Cross-Forest Microsoft Exchange to Exchange email migrations are the most common type of email migration project that I encounter as a consultant. The usual type is a migration from an existing Exchange platform (2007 or 2010) to the latest, such as Exchange 2013. There are plentiful Microsoft white papers on this scenario, Microsoft tools, and 3rd Party Tools from Dell, and Binary Tree (to name a few).
This blog post concerns the corporate merger (or acquisition) event that triggers a cross-forest Exchange to Exchange email migration project. But with a twist. That twist is when users have a mailbox in the source, and also in the target Exchange environments. The Microsoft (and 3rd Party) tools do not cover this scenario, expecting only a source Exchange mailbox to deal with. These email migration projects can turn out to be the most complex ones.
Two Active Mailboxes = Problem
However, in the real world of email migration consulting this does happen. Company A buys Company B, and creates mailboxes for all staff from Company B within it’s email platform, just to keep the Human Resources department happy. Then the email migration project has to migrate the legacy Exchange mailboxes across from Company B to Company A, over a coexistence period, and not disrupt the business. Oh, and the business wants a common Global Address Book, no NDR emails, and Calendar Free Busy….
This presents a more complex scenario than any other email migration project, even one from Domino (or GroupWise) to Exchange 2013 or Office 365. Especially as a merger can also mean other related IT migration activities taking place, such as data migration and a new Windows Desktop to deploy. And don’t forget all the new requirements that appear during the course of the migration project.
The Source Exchange environment (Company B) will typically have Mail Contacts representing mailboxes from Company A – generated via EMS, powershell, or maybe FIM. The Target Exchange environment (Company A) is best setup with the pre-created Exchange mailboxes for Company B being hidden, with a forwarder to a Mail Contact. Again, the Mail Contact can be created via a powershell process, EMS, or FIM.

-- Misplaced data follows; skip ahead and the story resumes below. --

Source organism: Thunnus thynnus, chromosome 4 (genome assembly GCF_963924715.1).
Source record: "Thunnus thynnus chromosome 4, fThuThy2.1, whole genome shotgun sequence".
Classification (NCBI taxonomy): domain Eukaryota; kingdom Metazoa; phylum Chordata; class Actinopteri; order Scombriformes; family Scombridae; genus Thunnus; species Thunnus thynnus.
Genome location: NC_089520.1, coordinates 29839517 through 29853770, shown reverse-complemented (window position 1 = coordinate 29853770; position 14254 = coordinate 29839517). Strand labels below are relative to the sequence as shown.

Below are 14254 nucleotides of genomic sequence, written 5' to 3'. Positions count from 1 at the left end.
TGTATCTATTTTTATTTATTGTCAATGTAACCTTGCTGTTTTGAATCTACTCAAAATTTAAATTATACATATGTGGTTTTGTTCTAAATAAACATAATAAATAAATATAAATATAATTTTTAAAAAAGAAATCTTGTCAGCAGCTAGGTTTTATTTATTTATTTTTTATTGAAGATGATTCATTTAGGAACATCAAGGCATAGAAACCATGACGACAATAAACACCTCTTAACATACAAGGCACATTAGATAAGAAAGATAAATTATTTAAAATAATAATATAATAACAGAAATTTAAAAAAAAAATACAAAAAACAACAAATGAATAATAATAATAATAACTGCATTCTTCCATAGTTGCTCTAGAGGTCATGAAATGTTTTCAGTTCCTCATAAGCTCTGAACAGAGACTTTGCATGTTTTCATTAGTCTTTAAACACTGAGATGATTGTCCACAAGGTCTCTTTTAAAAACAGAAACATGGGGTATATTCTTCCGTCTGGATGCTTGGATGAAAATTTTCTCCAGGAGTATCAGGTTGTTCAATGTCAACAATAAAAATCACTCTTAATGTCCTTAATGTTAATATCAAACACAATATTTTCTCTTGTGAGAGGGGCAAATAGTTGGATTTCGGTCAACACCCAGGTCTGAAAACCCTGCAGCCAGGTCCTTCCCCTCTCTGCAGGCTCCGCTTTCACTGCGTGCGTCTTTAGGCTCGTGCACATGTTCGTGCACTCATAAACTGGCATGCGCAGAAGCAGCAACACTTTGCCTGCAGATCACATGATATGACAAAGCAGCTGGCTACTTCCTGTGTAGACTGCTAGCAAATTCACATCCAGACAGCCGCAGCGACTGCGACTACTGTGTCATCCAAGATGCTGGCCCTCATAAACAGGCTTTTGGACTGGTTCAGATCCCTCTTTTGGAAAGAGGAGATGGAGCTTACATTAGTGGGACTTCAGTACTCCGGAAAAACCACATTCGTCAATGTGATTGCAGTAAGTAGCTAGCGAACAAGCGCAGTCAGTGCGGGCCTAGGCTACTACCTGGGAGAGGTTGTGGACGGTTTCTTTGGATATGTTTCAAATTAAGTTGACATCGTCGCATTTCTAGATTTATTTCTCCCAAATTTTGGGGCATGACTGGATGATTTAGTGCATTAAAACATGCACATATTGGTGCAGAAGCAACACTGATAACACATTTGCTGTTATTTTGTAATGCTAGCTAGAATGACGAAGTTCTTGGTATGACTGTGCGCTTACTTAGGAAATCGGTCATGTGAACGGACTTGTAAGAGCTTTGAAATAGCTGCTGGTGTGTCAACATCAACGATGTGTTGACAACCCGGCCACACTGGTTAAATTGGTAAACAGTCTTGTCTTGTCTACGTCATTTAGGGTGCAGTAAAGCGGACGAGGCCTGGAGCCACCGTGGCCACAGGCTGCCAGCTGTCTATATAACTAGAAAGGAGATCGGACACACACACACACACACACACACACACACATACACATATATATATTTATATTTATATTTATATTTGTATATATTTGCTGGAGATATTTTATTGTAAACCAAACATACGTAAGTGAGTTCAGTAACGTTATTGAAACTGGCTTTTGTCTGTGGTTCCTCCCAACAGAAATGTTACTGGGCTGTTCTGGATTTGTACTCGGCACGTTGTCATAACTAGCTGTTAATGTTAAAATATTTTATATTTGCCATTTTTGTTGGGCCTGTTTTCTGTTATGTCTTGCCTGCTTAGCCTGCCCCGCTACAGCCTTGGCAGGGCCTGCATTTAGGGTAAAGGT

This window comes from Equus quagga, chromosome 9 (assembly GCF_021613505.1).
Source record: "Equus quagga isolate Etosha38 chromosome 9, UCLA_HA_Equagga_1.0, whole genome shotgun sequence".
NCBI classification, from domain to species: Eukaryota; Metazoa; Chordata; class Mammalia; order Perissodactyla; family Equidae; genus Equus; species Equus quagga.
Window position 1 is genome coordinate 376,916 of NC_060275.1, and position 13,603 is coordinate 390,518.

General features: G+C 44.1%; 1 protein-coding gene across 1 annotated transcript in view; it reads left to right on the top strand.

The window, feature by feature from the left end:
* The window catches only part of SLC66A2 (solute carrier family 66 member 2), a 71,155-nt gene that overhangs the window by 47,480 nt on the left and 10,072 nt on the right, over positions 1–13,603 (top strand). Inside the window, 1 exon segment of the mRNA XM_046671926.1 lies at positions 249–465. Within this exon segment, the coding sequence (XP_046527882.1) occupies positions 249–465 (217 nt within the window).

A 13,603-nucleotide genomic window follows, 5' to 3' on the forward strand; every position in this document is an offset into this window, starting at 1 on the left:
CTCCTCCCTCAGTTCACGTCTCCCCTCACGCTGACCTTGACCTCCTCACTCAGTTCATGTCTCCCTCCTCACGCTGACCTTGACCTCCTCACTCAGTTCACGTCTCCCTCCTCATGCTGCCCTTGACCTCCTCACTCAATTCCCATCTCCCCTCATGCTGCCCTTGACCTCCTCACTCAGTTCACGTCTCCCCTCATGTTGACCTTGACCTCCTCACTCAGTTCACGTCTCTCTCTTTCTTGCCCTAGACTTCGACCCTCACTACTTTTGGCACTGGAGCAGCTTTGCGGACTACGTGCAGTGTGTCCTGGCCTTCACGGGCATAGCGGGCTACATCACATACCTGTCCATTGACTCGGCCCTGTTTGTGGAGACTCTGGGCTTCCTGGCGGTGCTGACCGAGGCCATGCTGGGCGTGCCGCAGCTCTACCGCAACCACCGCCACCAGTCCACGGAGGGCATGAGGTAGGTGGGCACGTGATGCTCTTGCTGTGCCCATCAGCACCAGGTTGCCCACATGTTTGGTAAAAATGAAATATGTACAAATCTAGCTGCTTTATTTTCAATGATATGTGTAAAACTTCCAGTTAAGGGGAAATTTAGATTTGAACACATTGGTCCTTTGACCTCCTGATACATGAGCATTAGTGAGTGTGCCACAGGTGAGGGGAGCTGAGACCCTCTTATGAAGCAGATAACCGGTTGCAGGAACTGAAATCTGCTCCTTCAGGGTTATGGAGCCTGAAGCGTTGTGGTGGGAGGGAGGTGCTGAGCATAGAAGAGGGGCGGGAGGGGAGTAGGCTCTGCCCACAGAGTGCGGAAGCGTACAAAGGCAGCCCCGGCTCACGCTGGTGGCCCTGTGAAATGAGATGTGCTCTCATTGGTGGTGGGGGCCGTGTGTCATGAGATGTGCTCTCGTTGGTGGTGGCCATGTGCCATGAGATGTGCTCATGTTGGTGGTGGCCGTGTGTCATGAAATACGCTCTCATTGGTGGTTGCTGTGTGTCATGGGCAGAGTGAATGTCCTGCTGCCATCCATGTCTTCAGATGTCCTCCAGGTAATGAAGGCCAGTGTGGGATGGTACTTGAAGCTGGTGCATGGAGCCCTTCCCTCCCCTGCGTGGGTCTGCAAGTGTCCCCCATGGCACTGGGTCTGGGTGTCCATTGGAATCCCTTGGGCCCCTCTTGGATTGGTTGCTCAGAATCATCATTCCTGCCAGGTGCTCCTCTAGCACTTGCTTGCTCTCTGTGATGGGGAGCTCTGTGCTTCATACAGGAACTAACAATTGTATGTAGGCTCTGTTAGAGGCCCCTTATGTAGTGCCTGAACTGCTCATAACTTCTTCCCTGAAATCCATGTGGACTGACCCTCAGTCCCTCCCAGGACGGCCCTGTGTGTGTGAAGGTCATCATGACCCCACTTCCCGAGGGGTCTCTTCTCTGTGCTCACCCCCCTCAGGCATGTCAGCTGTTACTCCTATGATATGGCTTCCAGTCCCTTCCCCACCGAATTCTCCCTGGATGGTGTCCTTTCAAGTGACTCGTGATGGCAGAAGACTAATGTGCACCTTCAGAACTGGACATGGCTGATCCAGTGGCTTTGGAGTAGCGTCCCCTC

The Microsoft process for cross-forest Free Busy (for Trusted, or untrusted) can be used for this setup – follow the documented Microsoft process for this carefully.
The next part is the tricky bit. The user migration process. It is possible to use a combination of the Microsoft process (prepare-moverequest & new-moverequest) and powershell scripting (before and after the Microsoft steps), to migrate the mailboxes from Company B into Company A.
User Migration Process: Example Technical steps are as follows (for each user):
- Create a CSV input file containing key values for each user from the source and target domains. Examples are SAMAccountName, ContactAlias, ExchangeAlias
- Delete the Mail Contact from Company A (used to forward mail to mailbox in Company B), after storing the SMTP, X500 and legacyexchange DN values.
- Mail enable the AD user account in Company A (representing the user from Company B), and add back all the SMTP, X500 and legacyexchangeDN values.
- Feed the above into the Microsoft prepare-newmoverequest and new-moverequest EMS cmdlets. This will initiate a cross-forest mailbox move.
- The Source mailbox will become a Mail-Enabled User, and retain the SMTP, X500 and legacyexchangeDN values.
- Import the PST file back into the new mailbox in Company A
- Add back all the mail attributes from Step 1 back into the new mailbox in Company A.
The EMS code and powershell required to achieve the required outcome is not published here.
Exchange to Exchange Migration Consulting
However, if this will help your email migration project, then please get in touch to hire our consulting services to help. It is possible to make a robust, repeatable process for your Exchange to Exchange email migration, even with two active mailboxes. We have completed several such email migrations successfully.